The final decisions/recommendations are by committee, they are political, but they are science based to the extent that the science can provide a basis for that recommendation. Ultimately the decisions on what to actually do must be political (even choosing to “follow the science” is a political choice) since they are policies and the scientific effects are only one part of the decision making process.


Well if we look at Fig 4 page 237 of this report we will see that radiation exposure of up to 700 mSV (grays can be converted 1:1 to Sieverts for our purposes here) had no impact on cancer formation and from this paper (they don’t use a baseline cancer rate for some reason…)

Many retrospective human studies have shown reduced cancer rates in the cohorts subjected to low dose radiation in
comparison to the cohorts not subjected to such radiation (Hwang et al., 2006; Cohen, 2007; Vaiserman, 2010; Thompson, 2011).


Like I said, I’m not active in the science of this topic. What seems clear is that at a high enough dose you get cancer incidence increase. At low expsoure you either get no effect, or a weak effect (could be increase or decrease). Current policy, as far as I can see it, is that since the high dose effect is clear, and the low dose effect is unclear, you generally aim for a minimum exposure level.

Without reading these papers in detail, questions that would already occur are:

  • How many papers presented conflicting results?
  • In a meta-analysis what result emerges (e.g. 2 papers based on huge populations giving outcome A may well trump 20 papers with tiny sample sizes giving outcome B)
  • Are we confident we understand the precise type of radiation in question are comparable: do bomb survivors get the same mix of alpha/beta/gamma as those exposed to power-plant emissions. Are the vectors the same (inhaled, versus skin contact, versus ingestion)?
  • Are there confounding factors in the data? (e.g. this is a big issue with EMF data, living under/near a power line correlates with poverty, and poverty correlates with disease (with clearer causal links))
  • Are the results fully generalisable? Are there at-risk populations for whom the results wouldn’t apply and for whom LNT would be more applicable? (Trivial example: african-extraction populations in northern europe are vulnerable to rickets, a study based on that population could lead to a recommendation that sun exposure helps health, but if you generalised the result (and specific dose) to an irish population it wouldn’t be quite right (sun is good, but we need less, and suffer disease at lower dose)).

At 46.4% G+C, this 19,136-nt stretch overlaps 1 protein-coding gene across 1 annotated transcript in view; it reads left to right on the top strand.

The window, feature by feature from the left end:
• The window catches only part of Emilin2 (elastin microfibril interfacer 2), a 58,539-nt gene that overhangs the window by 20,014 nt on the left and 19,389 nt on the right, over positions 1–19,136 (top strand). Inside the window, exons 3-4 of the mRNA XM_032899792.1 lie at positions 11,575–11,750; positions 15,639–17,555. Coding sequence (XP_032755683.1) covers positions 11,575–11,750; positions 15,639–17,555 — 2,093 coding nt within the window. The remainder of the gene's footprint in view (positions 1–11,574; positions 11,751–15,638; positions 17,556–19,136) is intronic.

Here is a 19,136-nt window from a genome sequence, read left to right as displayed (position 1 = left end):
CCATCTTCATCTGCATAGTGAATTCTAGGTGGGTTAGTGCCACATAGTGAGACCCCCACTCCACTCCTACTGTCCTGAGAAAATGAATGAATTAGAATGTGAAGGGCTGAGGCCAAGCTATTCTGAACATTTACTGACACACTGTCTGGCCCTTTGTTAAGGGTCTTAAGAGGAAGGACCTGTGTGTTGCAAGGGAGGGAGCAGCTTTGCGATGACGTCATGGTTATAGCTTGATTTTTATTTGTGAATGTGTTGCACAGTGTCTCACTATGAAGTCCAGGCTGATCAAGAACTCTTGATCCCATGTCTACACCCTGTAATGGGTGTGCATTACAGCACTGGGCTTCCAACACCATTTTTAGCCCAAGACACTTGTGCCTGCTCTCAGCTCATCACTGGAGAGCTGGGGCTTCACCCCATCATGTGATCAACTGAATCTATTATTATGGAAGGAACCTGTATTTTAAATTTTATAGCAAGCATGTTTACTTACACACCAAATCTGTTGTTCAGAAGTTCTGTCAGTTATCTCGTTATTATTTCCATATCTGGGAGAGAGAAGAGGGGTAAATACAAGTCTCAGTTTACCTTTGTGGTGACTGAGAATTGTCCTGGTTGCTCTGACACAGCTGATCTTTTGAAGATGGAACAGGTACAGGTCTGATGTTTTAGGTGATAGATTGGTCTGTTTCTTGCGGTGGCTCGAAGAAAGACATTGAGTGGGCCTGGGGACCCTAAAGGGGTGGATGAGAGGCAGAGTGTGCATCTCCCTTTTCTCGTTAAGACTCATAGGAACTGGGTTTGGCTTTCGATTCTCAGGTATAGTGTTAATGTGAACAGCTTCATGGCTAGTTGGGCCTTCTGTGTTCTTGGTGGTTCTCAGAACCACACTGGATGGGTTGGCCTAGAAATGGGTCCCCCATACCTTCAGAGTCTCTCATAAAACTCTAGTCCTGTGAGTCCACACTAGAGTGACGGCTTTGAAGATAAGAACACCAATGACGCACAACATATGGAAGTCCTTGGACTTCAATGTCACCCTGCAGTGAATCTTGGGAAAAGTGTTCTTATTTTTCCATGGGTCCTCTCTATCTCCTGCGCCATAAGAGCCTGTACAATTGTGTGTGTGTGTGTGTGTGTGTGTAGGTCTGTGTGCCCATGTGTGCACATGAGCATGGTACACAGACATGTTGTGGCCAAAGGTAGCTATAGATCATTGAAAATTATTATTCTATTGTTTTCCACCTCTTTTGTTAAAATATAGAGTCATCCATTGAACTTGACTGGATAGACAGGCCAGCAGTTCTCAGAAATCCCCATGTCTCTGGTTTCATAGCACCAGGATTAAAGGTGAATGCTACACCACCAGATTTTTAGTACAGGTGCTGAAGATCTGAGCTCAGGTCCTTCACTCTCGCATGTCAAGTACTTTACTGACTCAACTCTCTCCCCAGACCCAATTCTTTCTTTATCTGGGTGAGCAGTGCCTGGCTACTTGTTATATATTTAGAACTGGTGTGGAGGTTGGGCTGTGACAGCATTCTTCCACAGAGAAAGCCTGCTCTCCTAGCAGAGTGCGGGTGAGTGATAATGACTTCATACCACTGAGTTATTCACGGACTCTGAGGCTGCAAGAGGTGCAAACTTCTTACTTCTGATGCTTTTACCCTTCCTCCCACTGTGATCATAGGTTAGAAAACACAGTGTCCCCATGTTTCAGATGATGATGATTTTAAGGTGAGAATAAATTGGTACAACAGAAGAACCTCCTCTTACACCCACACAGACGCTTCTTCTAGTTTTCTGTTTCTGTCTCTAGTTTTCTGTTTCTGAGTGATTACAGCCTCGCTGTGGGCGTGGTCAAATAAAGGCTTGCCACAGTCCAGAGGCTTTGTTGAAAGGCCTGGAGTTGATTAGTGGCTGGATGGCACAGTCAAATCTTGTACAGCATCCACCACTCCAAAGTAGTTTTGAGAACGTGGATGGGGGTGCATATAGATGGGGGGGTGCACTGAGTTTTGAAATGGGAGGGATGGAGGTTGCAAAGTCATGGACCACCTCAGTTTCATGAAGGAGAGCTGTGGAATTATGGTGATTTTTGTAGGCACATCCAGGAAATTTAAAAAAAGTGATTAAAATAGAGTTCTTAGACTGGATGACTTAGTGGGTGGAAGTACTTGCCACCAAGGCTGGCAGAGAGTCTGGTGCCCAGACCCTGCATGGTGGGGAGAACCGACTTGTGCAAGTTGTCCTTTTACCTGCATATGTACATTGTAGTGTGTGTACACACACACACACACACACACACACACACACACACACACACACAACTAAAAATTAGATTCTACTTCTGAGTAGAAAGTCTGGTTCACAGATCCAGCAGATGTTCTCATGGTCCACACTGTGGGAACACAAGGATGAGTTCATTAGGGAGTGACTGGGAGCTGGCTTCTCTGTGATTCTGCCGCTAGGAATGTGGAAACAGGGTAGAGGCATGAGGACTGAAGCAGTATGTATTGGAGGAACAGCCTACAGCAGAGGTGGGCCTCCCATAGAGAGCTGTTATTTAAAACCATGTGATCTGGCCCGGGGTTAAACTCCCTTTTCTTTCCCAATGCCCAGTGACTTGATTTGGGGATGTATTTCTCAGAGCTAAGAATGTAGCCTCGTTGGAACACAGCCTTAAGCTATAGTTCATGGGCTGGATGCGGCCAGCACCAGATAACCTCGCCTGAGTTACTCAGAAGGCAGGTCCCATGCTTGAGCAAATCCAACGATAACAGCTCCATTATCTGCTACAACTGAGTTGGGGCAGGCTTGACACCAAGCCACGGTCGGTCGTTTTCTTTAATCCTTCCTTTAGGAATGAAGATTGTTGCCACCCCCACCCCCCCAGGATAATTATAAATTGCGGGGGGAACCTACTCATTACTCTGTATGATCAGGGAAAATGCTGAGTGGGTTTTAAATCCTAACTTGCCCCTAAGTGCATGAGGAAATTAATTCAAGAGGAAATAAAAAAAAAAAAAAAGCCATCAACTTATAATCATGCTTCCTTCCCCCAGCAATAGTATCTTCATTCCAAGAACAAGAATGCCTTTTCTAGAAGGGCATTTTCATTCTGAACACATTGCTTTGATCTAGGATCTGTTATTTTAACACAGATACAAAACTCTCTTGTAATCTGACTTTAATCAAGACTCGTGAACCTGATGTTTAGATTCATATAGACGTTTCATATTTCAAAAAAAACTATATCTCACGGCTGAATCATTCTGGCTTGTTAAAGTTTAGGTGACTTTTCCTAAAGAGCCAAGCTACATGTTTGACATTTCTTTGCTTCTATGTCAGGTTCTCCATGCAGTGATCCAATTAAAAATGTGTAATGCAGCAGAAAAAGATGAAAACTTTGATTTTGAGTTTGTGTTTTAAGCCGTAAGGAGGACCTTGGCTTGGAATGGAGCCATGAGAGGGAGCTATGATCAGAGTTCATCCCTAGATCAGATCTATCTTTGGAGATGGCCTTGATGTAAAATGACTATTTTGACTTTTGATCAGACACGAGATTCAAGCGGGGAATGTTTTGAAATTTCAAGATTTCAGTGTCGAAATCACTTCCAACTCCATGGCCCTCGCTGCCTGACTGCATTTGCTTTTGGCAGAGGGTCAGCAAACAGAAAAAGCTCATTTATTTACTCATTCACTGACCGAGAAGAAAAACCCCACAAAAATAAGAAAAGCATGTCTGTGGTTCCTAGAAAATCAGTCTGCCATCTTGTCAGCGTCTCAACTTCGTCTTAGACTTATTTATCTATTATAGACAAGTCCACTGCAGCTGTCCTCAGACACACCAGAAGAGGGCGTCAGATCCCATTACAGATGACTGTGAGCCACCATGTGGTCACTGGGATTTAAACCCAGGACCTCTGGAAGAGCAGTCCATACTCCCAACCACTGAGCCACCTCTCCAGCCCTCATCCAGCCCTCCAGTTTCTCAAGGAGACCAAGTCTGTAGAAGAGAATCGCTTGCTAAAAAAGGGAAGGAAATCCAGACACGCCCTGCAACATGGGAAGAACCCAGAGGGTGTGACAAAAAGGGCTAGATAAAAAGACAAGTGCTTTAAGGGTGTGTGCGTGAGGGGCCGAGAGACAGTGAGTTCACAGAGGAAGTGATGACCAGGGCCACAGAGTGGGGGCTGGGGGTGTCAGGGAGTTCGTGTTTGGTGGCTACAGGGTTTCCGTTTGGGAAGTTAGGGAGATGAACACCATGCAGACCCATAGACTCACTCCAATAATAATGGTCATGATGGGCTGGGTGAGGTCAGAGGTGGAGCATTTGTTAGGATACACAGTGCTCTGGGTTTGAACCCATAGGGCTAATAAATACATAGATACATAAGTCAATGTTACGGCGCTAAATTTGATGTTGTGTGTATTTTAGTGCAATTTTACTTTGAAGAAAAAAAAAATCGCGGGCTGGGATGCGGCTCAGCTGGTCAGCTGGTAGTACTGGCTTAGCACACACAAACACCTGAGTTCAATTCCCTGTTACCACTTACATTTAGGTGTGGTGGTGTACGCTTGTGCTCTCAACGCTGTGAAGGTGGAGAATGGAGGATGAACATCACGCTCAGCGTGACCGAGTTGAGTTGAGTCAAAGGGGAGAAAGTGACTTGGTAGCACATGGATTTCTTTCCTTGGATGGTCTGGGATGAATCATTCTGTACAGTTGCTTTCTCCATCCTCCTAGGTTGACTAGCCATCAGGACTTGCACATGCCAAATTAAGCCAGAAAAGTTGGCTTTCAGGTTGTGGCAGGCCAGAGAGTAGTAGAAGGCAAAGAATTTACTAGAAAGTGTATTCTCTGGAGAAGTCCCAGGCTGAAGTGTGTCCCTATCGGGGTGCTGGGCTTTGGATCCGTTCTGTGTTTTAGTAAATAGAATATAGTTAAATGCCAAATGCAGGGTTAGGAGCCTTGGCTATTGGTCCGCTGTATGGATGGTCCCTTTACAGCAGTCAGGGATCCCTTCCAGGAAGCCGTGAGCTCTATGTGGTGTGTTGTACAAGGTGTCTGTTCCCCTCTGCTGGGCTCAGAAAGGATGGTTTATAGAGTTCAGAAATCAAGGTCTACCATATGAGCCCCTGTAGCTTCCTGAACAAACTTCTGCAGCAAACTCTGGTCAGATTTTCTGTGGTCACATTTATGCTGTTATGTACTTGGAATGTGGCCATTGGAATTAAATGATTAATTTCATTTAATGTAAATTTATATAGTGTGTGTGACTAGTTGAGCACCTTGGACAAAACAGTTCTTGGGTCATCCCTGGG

But the fundamental point is that just quoting papers doesn’t really justify the policy. One of the papers you link goes to great lengths to convey that radiation-hormesis is an emerging field, and under-studied (which is a reasonable argument for further study):

I find the other paper difficult to skim, but the abstract doesn’t seem to come down heavily on side of Hormesis:

Note, I’m not down on radiation-hormesis! A paper against it doesn’t mean it doesn’t exist. The phenomenon makes some intuitive sense to me, and I think we both agree that the fear and scare-mongering around radiation health-risks goes far beyond the rational and the scientific. It’s likely that radiation-hormesis has been under-studied.


Lawmaker breaks taboo by handing letter about nuclear fears to emperor - -> japantoday.com/category/nati … to-emperor

Groundwater reached the surface of the ground on the seaside of reactor2 -> fukushima-diary.com/2013/10/grou … -reactor2/

Plutonium release from Fukushima Daiichi fosters the need for more detailed investigations -> ncbi.nlm.nih.gov/pmc/articles/PMC3798882/

Nuclear Engineer: The question is, why all of a sudden the urgency at Fukushima plant, what do they know? — They’re obviously feeling pressure, like it’s one move away from checkmate (AUDIO) -> enenews.com/nuclear-engineer-que … mate-audio



Interview with Arne Gunderson starts 5 minutes in and lasts 35 minutes.


Japan Reacts to Fukushima Crisis By Banning Journalism - -> washingtonsblog.com/2013/11/ … alism.html


They’re Going to Dump the Fukushima Radiation Into the Ocean - -> washingtonsblog.com/2013/12/ … ocean.html


Record outdoor radiation level that ‘can kill in 20 min’ detected at Fukushima -> rt.com/news/fukushima-radiation- … tdoor-912/


Pandora’s Promise which was recently reased is well worth a watch. Discusses most of the main talking points without leaving out anything too obvious.


U.K. Risks Looking ‘Economically Insane’ on EDF Nuclear Deal -> bloomberg.com/news/2013-10-3 … -deal.html


This what happens when you suppress a technology like nuclear while simultaneously destroying your own world leading nuclear industry. After then discovering you actually need it, you can be held to ransom by those who control the technology. At least it’s better than relying on Russia to keep the gas flowing. Nuclear can and will become much cheaper in the future. I’m sure the French are toasting and enjoying a few glasses of wine :slight_smile:


For 32 years, she has kept up anti-nuclear vigil outside White House -> miamiherald.com/2013/12/16/3 … cause.html


npr.org/2013/12/17/251781788 … lear-power

scientificamerican.com/artic … al-warming